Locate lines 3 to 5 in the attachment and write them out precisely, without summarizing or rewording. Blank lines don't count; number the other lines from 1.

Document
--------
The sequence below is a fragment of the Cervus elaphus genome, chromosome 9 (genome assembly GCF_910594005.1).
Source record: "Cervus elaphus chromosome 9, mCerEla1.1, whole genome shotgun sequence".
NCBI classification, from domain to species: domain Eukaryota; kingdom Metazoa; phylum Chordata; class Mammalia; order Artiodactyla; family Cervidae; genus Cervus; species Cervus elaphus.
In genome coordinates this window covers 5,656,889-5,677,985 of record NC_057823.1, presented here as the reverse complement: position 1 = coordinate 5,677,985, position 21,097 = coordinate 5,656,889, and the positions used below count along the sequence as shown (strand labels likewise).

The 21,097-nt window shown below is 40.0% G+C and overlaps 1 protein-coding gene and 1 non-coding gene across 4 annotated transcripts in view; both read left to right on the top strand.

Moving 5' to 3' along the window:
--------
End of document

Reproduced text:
NCBI classification, from domain to species: domain Eukaryota; kingdom Metazoa; phylum Chordata; class Mammalia; order Artiodactyla; family Cervidae; genus Cervus; species Cervus elaphus.
In genome coordinates this window covers 5,656,889-5,677,985 of record NC_057823.1, presented here as the reverse complement: position 1 = coordinate 5,677,985, position 21,097 = coordinate 5,656,889, and the positions used below count along the sequence as shown (strand labels likewise).

The 21,097-nt window shown below is 40.0% G+C and overlaps 1 protein-coding gene and 1 non-coding gene across 4 annotated transcripts in view; both read left to right on the top strand.